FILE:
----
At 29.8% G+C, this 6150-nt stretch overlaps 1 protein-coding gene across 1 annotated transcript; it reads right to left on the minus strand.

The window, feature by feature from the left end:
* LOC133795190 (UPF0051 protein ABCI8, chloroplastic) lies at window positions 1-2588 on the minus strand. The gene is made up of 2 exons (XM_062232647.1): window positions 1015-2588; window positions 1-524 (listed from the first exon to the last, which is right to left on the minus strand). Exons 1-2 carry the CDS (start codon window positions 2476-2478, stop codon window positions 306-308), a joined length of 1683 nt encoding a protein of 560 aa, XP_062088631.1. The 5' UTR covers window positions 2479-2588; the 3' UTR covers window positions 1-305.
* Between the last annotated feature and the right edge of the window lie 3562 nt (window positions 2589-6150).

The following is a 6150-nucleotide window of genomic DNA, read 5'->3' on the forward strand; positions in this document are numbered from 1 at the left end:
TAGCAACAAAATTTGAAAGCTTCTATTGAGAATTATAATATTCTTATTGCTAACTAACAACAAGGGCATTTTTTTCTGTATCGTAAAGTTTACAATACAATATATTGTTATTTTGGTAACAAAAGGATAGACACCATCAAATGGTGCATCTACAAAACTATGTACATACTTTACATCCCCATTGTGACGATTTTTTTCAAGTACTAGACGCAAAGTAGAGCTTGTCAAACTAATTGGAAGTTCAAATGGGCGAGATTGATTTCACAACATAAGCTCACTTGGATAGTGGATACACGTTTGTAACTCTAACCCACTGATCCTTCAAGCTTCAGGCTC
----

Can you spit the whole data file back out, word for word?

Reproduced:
At 29.8% G+C, this 6150-nt stretch overlaps 1 protein-coding gene across 1 annotated transcript; it reads right to left on the minus strand.

The window, feature by feature from the left end:
* LOC133795190 (UPF0051 protein ABCI8, chloroplastic) lies at window positions 1-2588 on the minus strand. The gene is made up of 2 exons (XM_062232647.1): window positions 1015-2588; window positions 1-524 (listed from the first exon to the last, which is right to left on the minus strand). Exons 1-2 carry the CDS (start codon window positions 2476-2478, stop codon window positions 306-308), a joined length of 1683 nt encoding a protein of 560 aa, XP_062088631.1. The 5' UTR covers window positions 2479-2588; the 3' UTR covers window positions 1-305.
* Between the last annotated feature and the right edge of the window lie 3562 nt (window positions 2589-6150).

The following is a 6150-nucleotide window of genomic DNA, read 5'->3' on the forward strand; positions in this document are numbered from 1 at the left end:
TAGCAACAAAATTTGAAAGCTTCTATTGAGAATTATAATATTCTTATTGCTAACTAACAACAAGGGCATTTTTTTCTGTATCGTAAAGTTTACAATACAATATATTGTTATTTTGGTAACAAAAGGATAGACACCATCAAATGGTGCATCTACAAAACTATGTACATACTTTACATCCCCATTGTGACGATTTTTTTCAAGTACTAGACGCAAAGTAGAGCTTGTCAAACTAATTGGAAGTTCAAATGGGCGAGATTGATTTCACAACATAAGCTCACTTGGATAGTGGATACACGTTTGTAACTCTAACCCACTGATCCTTCAAGCTTCAGGCTC